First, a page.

Baras (Wolpe), Mashe
Kovno (Lithuania), Stutthoff
Baras was born to a very wealthy family in Kovno, Lithuania. Her father was involved in community organizations and founded the school she attended. The family had maids, a cook, a vacation villa at the ocean, and a chauffeured car. When Russia invaded Lithuania in 1940, she recalls, everything was suddenly lost.
The Germans then entered Kovno in 1941 and the family was forced into the Kovno ghetto. All five members of Baras’s family lived in one room. Each day Baras went out of the ghetto with the work crew, hid her yellow star, and searched for food. Because of her appearance (she was very tall, blonde, with non-Jewish features), she was able to supply her family with food in the ghetto. Her father was member of the Kovno Judenrat.
In June 1944 Baras, her mother, and her sister were sent in cattle cars to Stutthoff in Poland. She later learned that her father and brother went to Dachau, where both perished. In Stutthoff, Baras endured cruel treatment and vividly remembers the daily roll calls during which one waited to be chosen for death. When typhus struck the camp, Baras’s mother died, but Baras and her sister survived the outbreak.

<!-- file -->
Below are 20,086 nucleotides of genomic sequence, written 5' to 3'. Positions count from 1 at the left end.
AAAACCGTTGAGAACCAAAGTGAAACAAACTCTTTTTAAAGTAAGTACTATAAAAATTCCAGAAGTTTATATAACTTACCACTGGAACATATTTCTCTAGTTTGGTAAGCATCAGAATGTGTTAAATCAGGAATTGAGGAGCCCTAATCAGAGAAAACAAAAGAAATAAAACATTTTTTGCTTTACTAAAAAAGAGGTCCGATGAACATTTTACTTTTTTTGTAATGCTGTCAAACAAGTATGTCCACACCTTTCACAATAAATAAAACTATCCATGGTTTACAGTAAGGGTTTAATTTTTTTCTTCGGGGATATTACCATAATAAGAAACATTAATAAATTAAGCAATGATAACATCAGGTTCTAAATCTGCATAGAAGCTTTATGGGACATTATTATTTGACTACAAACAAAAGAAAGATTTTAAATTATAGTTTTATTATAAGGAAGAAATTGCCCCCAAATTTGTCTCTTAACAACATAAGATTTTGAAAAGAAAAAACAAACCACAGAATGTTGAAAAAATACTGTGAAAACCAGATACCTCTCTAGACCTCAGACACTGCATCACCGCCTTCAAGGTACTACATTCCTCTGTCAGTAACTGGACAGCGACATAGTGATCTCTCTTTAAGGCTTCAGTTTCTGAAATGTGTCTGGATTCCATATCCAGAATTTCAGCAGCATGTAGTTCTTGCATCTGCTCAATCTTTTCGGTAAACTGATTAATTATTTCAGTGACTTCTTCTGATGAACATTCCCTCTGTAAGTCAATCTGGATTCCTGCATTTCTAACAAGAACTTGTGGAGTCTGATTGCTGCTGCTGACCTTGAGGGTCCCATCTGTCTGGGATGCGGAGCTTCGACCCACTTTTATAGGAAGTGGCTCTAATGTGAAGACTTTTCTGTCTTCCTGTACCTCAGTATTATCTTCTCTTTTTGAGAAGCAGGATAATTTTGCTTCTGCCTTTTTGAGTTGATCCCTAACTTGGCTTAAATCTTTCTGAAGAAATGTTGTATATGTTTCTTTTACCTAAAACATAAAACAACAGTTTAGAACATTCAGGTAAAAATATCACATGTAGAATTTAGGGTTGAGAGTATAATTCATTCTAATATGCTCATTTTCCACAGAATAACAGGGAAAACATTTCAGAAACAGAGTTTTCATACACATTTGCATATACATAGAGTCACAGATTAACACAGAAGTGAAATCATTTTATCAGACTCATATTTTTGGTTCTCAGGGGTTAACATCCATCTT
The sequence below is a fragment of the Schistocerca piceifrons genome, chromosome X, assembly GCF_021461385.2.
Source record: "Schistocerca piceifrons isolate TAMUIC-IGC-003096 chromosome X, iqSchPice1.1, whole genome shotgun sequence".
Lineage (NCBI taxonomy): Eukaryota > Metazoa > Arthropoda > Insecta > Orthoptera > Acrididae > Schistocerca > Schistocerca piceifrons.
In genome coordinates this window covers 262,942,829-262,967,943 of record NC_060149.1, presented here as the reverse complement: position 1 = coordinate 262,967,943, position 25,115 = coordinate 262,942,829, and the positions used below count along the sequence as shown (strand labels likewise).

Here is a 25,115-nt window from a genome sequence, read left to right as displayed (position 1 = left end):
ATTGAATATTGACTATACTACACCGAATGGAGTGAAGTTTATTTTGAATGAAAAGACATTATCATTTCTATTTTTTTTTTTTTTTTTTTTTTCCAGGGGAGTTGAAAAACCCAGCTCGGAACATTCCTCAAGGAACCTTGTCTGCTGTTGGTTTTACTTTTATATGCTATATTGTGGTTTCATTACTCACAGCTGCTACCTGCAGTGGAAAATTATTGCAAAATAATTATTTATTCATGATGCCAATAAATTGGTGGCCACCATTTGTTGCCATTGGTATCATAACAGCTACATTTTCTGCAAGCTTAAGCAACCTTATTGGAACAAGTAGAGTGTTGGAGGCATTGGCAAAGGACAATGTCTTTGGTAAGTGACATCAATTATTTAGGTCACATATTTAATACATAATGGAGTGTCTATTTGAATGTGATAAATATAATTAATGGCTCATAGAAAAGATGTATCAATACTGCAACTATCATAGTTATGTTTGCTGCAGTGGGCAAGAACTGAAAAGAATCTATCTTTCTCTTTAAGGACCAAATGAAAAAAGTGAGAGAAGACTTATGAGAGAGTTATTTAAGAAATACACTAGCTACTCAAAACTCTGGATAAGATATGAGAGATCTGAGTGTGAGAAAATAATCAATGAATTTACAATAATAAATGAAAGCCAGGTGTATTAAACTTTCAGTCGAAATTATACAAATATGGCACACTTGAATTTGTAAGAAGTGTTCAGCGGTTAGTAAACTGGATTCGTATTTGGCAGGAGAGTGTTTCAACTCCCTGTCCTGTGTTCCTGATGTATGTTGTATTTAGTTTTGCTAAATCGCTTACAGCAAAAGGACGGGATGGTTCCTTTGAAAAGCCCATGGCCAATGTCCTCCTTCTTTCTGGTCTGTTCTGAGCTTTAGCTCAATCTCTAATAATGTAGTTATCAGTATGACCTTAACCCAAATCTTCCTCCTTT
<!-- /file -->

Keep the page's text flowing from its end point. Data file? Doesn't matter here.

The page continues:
In April 1945 the Russians were approaching Stutthoff and the Germans began to retreat. She and her sister were among those put on a boat to retreat to Germany. As the Allies neared the boat, the Germans pushed all the prisoners into the water. Baras’s sister drowned, and she only remembers awakening on the beach, one of the only survivors. The British found her and sent her to a hospital. She weighed 89 pounds.
Baras eventually walked from Poland to Italy, where she remained for five years until she was allowed to join an uncle in the United States. She is the only survivor of her family.
Date: April 25, 1988
Interviewer: Esther Weine
Length: 55 minutes
Format: Video recording